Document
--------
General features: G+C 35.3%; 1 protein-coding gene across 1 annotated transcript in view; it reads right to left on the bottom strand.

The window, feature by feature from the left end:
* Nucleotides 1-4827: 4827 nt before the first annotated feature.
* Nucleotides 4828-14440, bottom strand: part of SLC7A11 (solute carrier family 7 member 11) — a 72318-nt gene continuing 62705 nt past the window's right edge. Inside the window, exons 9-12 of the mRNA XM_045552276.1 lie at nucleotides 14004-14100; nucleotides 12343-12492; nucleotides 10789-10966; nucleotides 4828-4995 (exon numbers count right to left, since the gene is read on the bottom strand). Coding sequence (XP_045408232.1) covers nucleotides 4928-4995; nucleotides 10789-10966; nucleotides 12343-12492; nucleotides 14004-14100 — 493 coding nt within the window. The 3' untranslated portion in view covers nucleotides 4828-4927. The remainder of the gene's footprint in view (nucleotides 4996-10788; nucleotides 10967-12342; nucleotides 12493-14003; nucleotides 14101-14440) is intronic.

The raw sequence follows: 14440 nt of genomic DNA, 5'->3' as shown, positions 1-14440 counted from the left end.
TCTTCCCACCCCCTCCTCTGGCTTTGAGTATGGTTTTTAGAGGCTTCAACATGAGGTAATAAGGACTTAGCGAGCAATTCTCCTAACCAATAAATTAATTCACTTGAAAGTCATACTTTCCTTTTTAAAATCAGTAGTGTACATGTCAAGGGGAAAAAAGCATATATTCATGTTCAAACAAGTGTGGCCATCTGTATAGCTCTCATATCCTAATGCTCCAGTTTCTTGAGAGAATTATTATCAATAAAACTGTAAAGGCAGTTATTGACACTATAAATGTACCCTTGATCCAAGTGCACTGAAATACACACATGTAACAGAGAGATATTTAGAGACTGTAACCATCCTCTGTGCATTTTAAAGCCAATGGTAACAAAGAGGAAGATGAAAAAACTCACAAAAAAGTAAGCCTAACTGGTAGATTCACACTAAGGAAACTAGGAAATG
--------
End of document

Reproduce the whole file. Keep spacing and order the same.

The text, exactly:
General features: G+C 35.3%; 1 protein-coding gene across 1 annotated transcript in view; it reads right to left on the bottom strand.

The window, feature by feature from the left end:
* Nucleotides 1-4827: 4827 nt before the first annotated feature.
* Nucleotides 4828-14440, bottom strand: part of SLC7A11 (solute carrier family 7 member 11) — a 72318-nt gene continuing 62705 nt past the window's right edge. Inside the window, exons 9-12 of the mRNA XM_045552276.1 lie at nucleotides 14004-14100; nucleotides 12343-12492; nucleotides 10789-10966; nucleotides 4828-4995 (exon numbers count right to left, since the gene is read on the bottom strand). Coding sequence (XP_045408232.1) covers nucleotides 4928-4995; nucleotides 10789-10966; nucleotides 12343-12492; nucleotides 14004-14100 — 493 coding nt within the window. The 3' untranslated portion in view covers nucleotides 4828-4927. The remainder of the gene's footprint in view (nucleotides 4996-10788; nucleotides 10967-12342; nucleotides 12493-14003; nucleotides 14101-14440) is intronic.

The raw sequence follows: 14440 nt of genomic DNA, 5'->3' as shown, positions 1-14440 counted from the left end.
TCTTCCCACCCCCTCCTCTGGCTTTGAGTATGGTTTTTAGAGGCTTCAACATGAGGTAATAAGGACTTAGCGAGCAATTCTCCTAACCAATAAATTAATTCACTTGAAAGTCATACTTTCCTTTTTAAAATCAGTAGTGTACATGTCAAGGGGAAAAAAGCATATATTCATGTTCAAACAAGTGTGGCCATCTGTATAGCTCTCATATCCTAATGCTCCAGTTTCTTGAGAGAATTATTATCAATAAAACTGTAAAGGCAGTTATTGACACTATAAATGTACCCTTGATCCAAGTGCACTGAAATACACACATGTAACAGAGAGATATTTAGAGACTGTAACCATCCTCTGTGCATTTTAAAGCCAATGGTAACAAAGAGGAAGATGAAAAAACTCACAAAAAAGTAAGCCTAACTGGTAGATTCACACTAAGGAAACTAGGAAATG